While terminations are sometimes necessary as economies shift, suppliers change, product lines are altered, and organizational objectives transition to reflect other changes, a termination does not have to be a demeaning, distasteful, and destructive experience. It can launch the impacted individual into a whole new adventure with God, but it needs to be handled sensitively, with grace, and with the Holy Spirit’s guidance. As a Judeo-Christian Leader, Executives need to model the person of Jesus Christ in their organizations and ask themselves, “How would Jesus handle a termination?” Actually, He did. Read how He handled Judas in Matthew 26:20-25 and you’ll see He practiced what we’ve been discussing.
Maccabeus’ Partners “Genesis-ed” from direct industry careers and actual working knowledge. It’s through that knowledge, experience, and wisdom that we’re able to maximize our own revelations of the Executive Recruiting process and minimize having to replace formerly placed Executives. We see each and every executive (person) as the Gift from God that they are and Maccabeus routinely works to get to know the Clients, Executives, and Executive’s Families first-hand. Maccabeus understands what it’s like to relocate for a new career challenge (including move Children and Grandparents) – to be going to a new Company starting a new job in a new town/city possibly in a new state/country (and away from extended Family) with potential new local and national customs and ways of doing business, etc. We’ve worked across the U.S. States and in many countries in North and South America, Asia-Pacific, the Middle East, Africa, Europe, and Australia/New Zealand. We know how critical a new hire is and what success and/or failure in that role means first hand.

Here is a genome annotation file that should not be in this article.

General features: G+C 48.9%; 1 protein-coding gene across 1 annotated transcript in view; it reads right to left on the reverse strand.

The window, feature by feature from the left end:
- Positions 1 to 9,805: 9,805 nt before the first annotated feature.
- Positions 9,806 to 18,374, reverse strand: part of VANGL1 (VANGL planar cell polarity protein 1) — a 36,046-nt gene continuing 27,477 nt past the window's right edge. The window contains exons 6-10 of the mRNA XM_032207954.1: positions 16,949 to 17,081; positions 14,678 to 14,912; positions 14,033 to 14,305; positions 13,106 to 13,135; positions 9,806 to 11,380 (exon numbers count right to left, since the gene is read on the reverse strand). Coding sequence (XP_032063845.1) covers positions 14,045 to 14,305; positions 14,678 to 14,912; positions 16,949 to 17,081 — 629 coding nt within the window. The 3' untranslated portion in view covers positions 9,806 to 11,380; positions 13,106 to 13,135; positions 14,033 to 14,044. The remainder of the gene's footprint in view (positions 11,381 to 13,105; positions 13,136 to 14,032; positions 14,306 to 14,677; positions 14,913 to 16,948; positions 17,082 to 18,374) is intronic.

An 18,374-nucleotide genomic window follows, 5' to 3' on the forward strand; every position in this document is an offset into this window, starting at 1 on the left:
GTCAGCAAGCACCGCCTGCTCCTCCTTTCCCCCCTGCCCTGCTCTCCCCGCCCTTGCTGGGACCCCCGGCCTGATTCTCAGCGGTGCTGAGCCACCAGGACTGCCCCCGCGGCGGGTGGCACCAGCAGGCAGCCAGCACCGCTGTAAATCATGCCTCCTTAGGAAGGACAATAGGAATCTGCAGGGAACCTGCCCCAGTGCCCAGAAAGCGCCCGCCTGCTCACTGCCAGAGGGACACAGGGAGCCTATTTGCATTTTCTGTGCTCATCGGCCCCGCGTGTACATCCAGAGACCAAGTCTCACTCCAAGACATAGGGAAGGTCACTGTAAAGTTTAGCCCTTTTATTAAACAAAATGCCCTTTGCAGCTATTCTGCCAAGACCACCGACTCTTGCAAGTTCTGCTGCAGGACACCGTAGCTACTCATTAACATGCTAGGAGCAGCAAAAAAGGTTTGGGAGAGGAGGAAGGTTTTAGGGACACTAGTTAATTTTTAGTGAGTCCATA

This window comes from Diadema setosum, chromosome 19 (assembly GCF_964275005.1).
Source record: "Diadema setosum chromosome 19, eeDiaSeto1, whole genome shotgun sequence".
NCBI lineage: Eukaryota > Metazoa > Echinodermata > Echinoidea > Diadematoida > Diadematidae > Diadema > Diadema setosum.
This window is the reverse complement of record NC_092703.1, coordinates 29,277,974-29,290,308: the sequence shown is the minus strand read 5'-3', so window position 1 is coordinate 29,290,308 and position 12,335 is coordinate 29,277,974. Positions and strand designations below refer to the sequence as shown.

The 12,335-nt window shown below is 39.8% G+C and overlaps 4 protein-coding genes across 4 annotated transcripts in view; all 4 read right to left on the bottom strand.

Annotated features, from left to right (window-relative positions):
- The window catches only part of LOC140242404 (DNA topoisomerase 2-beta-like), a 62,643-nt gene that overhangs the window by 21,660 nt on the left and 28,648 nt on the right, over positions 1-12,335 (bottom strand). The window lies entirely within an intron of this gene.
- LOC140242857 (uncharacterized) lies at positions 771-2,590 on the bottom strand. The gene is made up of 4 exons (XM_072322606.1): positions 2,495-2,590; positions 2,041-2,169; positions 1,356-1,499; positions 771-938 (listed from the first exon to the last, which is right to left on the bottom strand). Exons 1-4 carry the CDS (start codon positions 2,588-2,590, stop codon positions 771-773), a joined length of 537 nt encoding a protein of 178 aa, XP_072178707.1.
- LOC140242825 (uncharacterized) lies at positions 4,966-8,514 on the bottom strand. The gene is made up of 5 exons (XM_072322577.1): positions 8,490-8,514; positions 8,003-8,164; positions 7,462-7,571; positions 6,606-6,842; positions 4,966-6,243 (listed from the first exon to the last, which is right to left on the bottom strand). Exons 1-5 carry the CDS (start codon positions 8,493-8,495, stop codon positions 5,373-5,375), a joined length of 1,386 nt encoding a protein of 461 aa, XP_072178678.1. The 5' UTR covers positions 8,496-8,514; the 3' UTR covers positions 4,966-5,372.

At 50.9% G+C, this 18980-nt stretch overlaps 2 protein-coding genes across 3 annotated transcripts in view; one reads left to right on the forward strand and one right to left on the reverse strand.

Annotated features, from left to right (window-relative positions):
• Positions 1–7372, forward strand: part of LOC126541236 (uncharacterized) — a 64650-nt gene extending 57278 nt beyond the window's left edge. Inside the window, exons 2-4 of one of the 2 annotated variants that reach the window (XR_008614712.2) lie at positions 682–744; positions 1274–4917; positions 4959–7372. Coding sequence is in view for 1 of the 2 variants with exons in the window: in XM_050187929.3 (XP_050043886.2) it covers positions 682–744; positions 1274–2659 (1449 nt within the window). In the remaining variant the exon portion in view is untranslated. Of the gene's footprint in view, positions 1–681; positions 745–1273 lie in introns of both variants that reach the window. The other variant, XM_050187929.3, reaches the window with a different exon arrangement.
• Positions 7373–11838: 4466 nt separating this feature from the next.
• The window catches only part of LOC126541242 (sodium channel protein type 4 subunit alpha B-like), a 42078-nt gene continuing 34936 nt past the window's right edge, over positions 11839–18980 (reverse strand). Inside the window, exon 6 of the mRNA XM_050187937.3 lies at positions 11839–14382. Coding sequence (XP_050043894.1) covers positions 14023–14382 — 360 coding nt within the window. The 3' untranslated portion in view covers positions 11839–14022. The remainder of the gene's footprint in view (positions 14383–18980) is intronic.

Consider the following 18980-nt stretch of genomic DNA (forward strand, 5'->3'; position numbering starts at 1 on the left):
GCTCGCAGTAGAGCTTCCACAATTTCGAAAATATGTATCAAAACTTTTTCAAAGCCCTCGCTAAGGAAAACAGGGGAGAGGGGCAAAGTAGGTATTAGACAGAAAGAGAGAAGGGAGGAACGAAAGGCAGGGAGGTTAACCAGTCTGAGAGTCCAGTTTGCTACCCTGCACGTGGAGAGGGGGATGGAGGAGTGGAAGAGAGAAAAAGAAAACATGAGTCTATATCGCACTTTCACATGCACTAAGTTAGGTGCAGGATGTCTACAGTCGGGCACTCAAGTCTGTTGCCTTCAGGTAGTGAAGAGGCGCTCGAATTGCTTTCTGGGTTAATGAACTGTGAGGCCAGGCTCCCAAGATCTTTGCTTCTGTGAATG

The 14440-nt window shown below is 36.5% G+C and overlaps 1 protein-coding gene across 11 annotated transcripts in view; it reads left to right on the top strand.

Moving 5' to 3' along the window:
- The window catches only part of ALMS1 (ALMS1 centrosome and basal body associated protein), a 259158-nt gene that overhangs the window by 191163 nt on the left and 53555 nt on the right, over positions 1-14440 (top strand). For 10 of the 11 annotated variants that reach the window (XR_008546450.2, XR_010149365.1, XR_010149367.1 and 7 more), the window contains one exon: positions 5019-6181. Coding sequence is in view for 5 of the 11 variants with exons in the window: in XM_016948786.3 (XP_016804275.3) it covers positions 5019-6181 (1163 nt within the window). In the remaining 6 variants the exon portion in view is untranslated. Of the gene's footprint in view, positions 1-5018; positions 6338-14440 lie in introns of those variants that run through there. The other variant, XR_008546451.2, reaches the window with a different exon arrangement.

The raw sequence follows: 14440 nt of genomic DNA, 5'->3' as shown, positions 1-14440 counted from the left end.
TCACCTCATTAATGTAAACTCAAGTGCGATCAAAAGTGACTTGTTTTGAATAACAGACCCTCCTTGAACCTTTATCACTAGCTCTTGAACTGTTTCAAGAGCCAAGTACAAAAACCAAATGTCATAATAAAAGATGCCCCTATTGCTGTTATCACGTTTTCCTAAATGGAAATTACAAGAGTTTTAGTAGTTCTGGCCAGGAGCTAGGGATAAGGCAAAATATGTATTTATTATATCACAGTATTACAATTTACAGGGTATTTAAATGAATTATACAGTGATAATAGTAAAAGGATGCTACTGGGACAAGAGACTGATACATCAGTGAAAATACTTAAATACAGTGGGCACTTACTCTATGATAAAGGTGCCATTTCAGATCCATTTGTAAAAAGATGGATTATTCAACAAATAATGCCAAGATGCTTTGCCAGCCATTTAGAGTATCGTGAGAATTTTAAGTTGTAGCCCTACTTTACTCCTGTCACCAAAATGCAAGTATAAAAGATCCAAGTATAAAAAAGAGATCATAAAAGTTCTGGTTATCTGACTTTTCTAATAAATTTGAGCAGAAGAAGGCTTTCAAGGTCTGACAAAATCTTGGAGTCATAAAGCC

The highest integrity is key to all that we do at Maccabeus. We report first and foremost to God and then to our Clients and Executive Candidates. We are 100% transparent in our approach on all fronts. We tell everyone what we know and don’t try to “force” deals to take place. We fundamentally Trust that, if we are Faithful in working as hard as possible on our parts, that the outcomes that are meant to happen will. Maccabeus leverages many different approaches; including the principles found in “Why Does Your Business Exist?” by Chris Patton.
In addition to “Why Does Your Business Exist?”, Maccabeus leverages the “1.5-3 Principle”. By being straight-forward and honest with everyone, our Clients and Candidates typically meet each other within 1.5 – 3 weeks of starting a search project. Clients should also expect to complete searches with Maccabeus within 1.5 – 3 months. While our “shock-and-awe” approach in the market is industry leading, we continue to run “through the finish line” continuing to bring more Candidates to the Client throughout the process.
Maccabeus doesn’t believe in any hidden, indirect, or uptick costs. Clients pay Maccabeus a fixed fee for an Executive search project. The fee is divided into a working retainer on the front end of the search (billed in multiple installments) to support our efforts in the market on Clients’ behalf(s); virtually eliminating surprises.
Maccabeus believes in God, our Firm, and our process. We will continue to work on the search as long as it takes and will replace Executives should something change on the Client’s end(s) for up to the replacement terms needed by our Clients. Finding the right Operating and Board Executives takes a tenacity to see through the surface of experiences and to look into the intangibles behind who a leader really is as a person. Maccabeus is committed to and has a strong track record of recruiting and placing to top Executives (for all functional areas) and Board Directors and Chairs across a diverse landscape of industries. We would welcome the opportunity to discuss this further with you and your Board.
“It was pride that changed Angels into devils; it is humility that makes men as Angels.”St. Augustine